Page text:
French Onion Chicken Zoodles
- 10oz chicken, cubed
- 2 large onions, sliced
- 2 large zucchini
- 1 tbsp butter
- 2 tbsp oil, divided
- 1 tbsp balsamic vinegar
- 1/2 tsp salt
- 3 turns of black pepper
- 2 cups beef broth
- 1 bay leaf
- 1/2 tsp thyme
- 2 cups cheese, shredded (We used Asiago today. Julia Child would suggest Gruyere.)
2 minutes in…
20 minutes in…
40 minutes in…
- Heat 1 tbsp of oil over medium heat in a dutch oven or other stove + oven – safe dish. Add the cubes of chicken and cook for ~5 minutes, until they are no longer translucent. Remove to the side.
- Now add the other 1 tbsp of oil and the butter. Wait until the butter has melted.
- Add the onions and stir to coat all of the onions. Season with salt and pepper. Cook until caramelized, ~45 minutes. Stir every few minutes. You want them to brown and start to stick to the pan, but not so much so they burn. You’ll be doing this for awhile.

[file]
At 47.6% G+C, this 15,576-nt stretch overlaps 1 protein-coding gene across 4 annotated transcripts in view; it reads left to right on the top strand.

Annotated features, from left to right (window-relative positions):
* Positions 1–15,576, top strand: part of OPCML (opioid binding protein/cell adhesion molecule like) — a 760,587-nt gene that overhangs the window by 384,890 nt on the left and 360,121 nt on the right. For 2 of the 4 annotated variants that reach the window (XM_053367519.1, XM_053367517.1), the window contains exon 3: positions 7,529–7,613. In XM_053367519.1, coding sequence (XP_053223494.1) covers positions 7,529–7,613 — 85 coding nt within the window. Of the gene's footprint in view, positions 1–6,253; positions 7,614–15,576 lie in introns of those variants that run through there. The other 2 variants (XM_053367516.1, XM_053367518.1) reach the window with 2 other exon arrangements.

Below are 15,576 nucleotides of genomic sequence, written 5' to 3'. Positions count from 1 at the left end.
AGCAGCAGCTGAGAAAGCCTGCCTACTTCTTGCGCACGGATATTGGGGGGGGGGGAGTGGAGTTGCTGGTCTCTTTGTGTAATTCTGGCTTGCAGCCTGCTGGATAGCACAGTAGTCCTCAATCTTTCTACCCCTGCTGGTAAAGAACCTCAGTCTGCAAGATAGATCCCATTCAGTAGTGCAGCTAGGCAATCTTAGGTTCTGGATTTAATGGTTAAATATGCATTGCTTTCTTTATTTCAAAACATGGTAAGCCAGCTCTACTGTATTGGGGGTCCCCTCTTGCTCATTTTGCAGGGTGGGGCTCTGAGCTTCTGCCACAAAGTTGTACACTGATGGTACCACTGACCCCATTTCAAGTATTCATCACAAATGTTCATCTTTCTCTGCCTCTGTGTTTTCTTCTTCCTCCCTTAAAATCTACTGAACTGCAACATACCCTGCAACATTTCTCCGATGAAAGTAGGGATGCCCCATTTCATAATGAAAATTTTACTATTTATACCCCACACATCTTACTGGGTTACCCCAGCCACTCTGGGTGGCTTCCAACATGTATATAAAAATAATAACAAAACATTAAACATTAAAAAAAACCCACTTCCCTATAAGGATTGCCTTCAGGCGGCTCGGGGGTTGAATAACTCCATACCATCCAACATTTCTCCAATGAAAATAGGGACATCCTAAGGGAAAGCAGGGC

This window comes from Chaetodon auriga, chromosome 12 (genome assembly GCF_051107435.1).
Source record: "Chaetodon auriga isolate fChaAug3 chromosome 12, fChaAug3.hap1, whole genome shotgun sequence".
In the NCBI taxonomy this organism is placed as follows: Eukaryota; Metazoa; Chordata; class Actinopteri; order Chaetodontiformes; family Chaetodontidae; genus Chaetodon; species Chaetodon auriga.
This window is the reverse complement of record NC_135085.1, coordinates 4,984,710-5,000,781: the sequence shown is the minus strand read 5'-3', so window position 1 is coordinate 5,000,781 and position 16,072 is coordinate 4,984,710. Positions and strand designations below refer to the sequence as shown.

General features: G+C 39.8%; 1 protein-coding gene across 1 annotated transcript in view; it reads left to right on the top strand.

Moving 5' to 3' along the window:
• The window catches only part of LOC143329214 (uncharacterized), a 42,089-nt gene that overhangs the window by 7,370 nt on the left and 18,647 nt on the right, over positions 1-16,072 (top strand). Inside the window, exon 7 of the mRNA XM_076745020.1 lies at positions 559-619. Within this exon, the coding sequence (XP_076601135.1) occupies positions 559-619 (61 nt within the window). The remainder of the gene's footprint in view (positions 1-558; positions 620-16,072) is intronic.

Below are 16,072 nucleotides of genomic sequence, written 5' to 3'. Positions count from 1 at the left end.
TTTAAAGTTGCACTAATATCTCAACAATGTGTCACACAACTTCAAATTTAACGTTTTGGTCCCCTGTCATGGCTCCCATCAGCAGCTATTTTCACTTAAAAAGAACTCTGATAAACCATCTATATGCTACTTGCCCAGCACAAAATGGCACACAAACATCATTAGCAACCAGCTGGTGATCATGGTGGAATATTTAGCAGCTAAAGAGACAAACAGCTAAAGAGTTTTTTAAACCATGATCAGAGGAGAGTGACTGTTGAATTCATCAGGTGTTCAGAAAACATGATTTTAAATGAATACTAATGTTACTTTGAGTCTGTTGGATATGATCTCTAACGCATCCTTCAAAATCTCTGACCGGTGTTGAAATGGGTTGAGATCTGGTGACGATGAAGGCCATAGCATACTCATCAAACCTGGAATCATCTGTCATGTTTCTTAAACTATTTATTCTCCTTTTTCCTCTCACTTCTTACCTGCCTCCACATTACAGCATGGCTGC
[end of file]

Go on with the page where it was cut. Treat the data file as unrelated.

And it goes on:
- Meanwhile, prepare your zoodles. I use a hand spiralizer. You can also slice the zucchini in ribbons if you don’t have a spiralizer. Set in the sink in a strainer. Toss with a few shakes of salt. This draws the excess water from the zucchini.
- After about 40 minutes (earlier if you find them drying up/starting to burn), add the balsamic vinegar to your onions. Continue cooking the onions, stirring frequently. The total onion caramelizing time should be roughly 45 minutes.
- Deglaze the pan with the beef broth. Add the bay leaf and thyme to the liquid. Also return the chicken to the pan. Increase heat just a bit so the liquid is simmering. Simmer for 15 minutes.
- Preheat your oven to 400 degrees.
- Now here you have two options. The result is the same, but the aesthetics are a bit different.
- Option A – stir the zoodles into your dish so they are well coated and submerged in the liquid. Top with the cheese. Bake just a few minutes until cheese is bubbly and slightly browned.
- Option B – if you have oven-safe individual-sized dishes (like large ramekins), portion out your zoodles among them. Top with the liquid and then cheese. Bake as in Option A. (In your excitement to dig in to your dinner, don’t forget that the dish is HOT!!)